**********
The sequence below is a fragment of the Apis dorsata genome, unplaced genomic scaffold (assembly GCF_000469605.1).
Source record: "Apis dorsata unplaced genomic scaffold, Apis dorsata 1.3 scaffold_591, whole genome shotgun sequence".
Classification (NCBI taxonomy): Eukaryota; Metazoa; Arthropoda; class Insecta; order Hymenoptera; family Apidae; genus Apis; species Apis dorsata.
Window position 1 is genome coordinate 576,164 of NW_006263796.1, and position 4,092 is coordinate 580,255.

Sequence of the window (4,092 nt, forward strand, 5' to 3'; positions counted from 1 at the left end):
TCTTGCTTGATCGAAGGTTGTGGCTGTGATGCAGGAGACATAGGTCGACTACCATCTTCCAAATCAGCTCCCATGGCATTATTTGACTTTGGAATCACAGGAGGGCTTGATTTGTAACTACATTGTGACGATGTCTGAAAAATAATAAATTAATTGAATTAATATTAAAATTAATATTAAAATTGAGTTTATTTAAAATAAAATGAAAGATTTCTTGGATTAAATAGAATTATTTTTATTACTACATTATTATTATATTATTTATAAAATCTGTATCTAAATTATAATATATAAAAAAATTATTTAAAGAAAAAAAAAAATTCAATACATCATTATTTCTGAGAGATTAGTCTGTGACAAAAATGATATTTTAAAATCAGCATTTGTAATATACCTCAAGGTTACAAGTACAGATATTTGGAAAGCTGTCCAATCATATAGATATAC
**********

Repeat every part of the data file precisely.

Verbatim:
The sequence below is a fragment of the Apis dorsata genome, unplaced genomic scaffold (assembly GCF_000469605.1).
Source record: "Apis dorsata unplaced genomic scaffold, Apis dorsata 1.3 scaffold_591, whole genome shotgun sequence".
Classification (NCBI taxonomy): Eukaryota; Metazoa; Arthropoda; class Insecta; order Hymenoptera; family Apidae; genus Apis; species Apis dorsata.
Window position 1 is genome coordinate 576,164 of NW_006263796.1, and position 4,092 is coordinate 580,255.

Sequence of the window (4,092 nt, forward strand, 5' to 3'; positions counted from 1 at the left end):
TCTTGCTTGATCGAAGGTTGTGGCTGTGATGCAGGAGACATAGGTCGACTACCATCTTCCAAATCAGCTCCCATGGCATTATTTGACTTTGGAATCACAGGAGGGCTTGATTTGTAACTACATTGTGACGATGTCTGAAAAATAATAAATTAATTGAATTAATATTAAAATTAATATTAAAATTGAGTTTATTTAAAATAAAATGAAAGATTTCTTGGATTAAATAGAATTATTTTTATTACTACATTATTATTATATTATTTATAAAATCTGTATCTAAATTATAATATATAAAAAAATTATTTAAAGAAAAAAAAAAATTCAATACATCATTATTTCTGAGAGATTAGTCTGTGACAAAAATGATATTTTAAAATCAGCATTTGTAATATACCTCAAGGTTACAAGTACAGATATTTGGAAAGCTGTCCAATCATATAGATATAC